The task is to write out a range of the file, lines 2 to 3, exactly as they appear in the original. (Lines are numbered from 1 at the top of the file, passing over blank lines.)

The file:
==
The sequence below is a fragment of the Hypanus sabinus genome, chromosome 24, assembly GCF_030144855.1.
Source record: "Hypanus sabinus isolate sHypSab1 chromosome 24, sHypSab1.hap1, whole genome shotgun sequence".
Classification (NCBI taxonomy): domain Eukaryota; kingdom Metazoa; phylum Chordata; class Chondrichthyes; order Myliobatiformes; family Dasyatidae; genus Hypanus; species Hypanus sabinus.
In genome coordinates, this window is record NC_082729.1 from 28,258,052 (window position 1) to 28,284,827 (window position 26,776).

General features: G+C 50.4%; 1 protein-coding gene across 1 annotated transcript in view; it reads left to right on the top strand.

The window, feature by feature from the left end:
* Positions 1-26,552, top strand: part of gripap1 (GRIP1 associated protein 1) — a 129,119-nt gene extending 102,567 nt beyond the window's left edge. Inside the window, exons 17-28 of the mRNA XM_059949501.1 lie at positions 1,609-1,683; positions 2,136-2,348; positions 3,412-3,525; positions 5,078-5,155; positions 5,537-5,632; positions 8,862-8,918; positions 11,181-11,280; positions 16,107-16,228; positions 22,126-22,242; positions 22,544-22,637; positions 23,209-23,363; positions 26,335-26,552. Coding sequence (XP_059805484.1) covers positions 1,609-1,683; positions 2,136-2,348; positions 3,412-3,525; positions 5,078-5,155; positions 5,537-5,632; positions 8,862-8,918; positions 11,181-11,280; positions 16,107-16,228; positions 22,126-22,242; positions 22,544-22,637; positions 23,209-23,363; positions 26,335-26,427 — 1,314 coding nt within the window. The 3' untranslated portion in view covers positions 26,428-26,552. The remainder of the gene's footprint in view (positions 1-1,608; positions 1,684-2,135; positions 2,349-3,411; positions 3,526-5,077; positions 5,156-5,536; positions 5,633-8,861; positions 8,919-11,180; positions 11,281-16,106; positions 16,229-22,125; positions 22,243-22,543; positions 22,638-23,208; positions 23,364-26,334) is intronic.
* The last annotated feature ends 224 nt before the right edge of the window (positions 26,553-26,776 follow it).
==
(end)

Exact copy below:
Source record: "Hypanus sabinus isolate sHypSab1 chromosome 24, sHypSab1.hap1, whole genome shotgun sequence".
Classification (NCBI taxonomy): domain Eukaryota; kingdom Metazoa; phylum Chordata; class Chondrichthyes; order Myliobatiformes; family Dasyatidae; genus Hypanus; species Hypanus sabinus.